Everything You Need to Know About House Sharing

When it comes to spending less on rent, sharing the load is the best way to go. Having roommates is one of the smartest tips for working adults living in expensive areas today, but it’s not always smooth sailing. While you can absolutely rent a multi-bedroom property with friends, this isn’t always an option. If you’re moving to a new area and don’t have people to move in, your options are typically a studio or a house share.

What’s House Sharing?

A house share does technically mean that you’re living with roommates. The difference is that the rooms themselves are rented out individually. You may live with the person who owns the property. You may be with a bunch of other tenants. If one tenant wants to leave, then they don’t have to break the entire property’s contract to do that.

Finding rooms to rent is often far cheaper and easier than finding a studio that’s not just a glorified closet. You’ll usually get more space, and also be able to live in more interesting areas.

House Sharing Doesn’t Just Mean You Get a Bedroom

With a house share, you have your room and then access to the home’s communal areas. This means the bathroom, living room (if there is one), and also the kitchen and any garden spaces. This gives you far more space to work with than you would find in a studio. The difference is that it’s a shared space, so you’ll need to be mindful of your roommates and follow the house’s rules.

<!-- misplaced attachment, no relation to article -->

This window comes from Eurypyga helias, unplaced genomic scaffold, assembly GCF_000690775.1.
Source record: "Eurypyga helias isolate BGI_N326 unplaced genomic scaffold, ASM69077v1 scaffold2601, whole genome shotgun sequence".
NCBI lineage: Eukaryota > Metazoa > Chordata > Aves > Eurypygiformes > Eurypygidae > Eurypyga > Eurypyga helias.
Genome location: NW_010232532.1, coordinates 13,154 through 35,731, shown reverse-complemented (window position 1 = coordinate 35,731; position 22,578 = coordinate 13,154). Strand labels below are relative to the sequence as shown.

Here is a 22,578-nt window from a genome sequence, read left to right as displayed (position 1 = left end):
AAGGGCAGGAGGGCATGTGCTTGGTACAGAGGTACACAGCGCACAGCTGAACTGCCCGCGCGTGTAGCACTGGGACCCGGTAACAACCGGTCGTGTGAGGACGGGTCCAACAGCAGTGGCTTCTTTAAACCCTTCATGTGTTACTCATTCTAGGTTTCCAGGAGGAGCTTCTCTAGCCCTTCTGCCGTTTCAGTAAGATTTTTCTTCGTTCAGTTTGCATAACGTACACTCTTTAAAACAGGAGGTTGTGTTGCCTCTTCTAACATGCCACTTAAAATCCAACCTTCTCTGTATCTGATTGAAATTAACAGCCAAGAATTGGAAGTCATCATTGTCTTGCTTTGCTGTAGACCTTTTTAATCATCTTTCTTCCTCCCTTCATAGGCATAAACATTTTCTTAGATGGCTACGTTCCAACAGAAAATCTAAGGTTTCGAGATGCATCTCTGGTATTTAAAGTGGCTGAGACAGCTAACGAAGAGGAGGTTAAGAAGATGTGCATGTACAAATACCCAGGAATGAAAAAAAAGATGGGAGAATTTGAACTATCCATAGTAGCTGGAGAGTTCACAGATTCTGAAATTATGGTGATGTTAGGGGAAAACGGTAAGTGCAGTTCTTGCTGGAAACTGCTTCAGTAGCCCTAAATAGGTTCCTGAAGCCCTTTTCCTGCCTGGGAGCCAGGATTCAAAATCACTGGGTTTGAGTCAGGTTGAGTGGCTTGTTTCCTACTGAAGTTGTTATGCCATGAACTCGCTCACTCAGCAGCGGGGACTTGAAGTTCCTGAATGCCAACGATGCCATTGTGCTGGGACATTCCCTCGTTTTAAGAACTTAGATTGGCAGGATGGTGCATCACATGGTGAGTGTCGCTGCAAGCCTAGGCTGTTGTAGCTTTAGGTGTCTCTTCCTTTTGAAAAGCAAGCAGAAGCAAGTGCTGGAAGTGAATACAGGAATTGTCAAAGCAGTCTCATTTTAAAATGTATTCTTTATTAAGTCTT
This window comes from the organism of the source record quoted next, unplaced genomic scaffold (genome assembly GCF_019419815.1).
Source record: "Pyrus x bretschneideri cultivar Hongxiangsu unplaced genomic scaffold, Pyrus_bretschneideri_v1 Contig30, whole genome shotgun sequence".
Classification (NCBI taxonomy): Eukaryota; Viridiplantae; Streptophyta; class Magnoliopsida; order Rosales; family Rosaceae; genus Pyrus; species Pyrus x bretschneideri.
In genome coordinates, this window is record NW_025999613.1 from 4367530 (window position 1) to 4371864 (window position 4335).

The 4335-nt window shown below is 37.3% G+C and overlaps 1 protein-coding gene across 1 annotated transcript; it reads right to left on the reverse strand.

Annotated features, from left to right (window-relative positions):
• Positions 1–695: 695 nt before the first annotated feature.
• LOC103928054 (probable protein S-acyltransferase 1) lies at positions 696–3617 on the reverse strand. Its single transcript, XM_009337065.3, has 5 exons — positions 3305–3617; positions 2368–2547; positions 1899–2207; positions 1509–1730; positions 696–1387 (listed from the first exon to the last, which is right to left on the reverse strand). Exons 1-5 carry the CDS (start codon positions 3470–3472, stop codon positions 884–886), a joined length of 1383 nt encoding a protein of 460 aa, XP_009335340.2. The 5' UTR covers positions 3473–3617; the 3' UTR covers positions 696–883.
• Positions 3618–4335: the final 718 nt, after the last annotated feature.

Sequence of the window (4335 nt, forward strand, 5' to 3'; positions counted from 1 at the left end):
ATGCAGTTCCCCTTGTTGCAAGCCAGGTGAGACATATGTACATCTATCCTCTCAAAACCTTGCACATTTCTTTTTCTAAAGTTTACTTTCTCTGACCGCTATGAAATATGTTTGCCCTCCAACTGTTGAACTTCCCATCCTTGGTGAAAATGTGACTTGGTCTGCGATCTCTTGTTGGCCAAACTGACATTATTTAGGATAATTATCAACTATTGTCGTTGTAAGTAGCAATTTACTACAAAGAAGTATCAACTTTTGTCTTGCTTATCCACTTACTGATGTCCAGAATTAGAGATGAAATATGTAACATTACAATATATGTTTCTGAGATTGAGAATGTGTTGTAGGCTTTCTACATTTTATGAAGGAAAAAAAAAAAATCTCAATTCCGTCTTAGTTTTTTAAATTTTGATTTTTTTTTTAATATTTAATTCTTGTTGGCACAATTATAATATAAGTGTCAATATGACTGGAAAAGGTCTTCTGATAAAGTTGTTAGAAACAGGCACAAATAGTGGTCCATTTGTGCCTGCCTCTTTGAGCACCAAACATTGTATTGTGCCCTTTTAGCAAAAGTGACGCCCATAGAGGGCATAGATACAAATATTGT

You May or May Not Pay Bills

The exact setup will depend on your landlord. Some may have you pay your share of the bills whenever they are due. Others may include bills in the rent price, so you only need to worry about that one payment. You can always negotiate as well, especially if you’re away for work often and, therefore, won’t be using things like water or electricity.

Your Room is Your Space

Your room is your space, which means you can decorate it as you see fit. You should also feel secure in it, which means having a lock on the door so that others cannot enter when you’re away or when you’re asleep. You may not feel the need for that security, but it should always be an option. If you don’t feel comfortable or safe in your space, then your landlord needs to make alterations.

Your Cleaning Responsibilities

One of the key rules is to keep communal areas clean. Tidy up after yourself whenever you cook your meals and take your belongings with you when you leave the room. This helps keep the spaces comfortable for all the tenants.

Of course, that’s just for everyday tidying. You and the rest of the tenants will likely then have to split up chores so that it stays properly clean. Alternatively, you can pool your money together to hire a cleaner. Ultimately it depends on your individual circumstances, as cleaning might be included in the cost of the rent.


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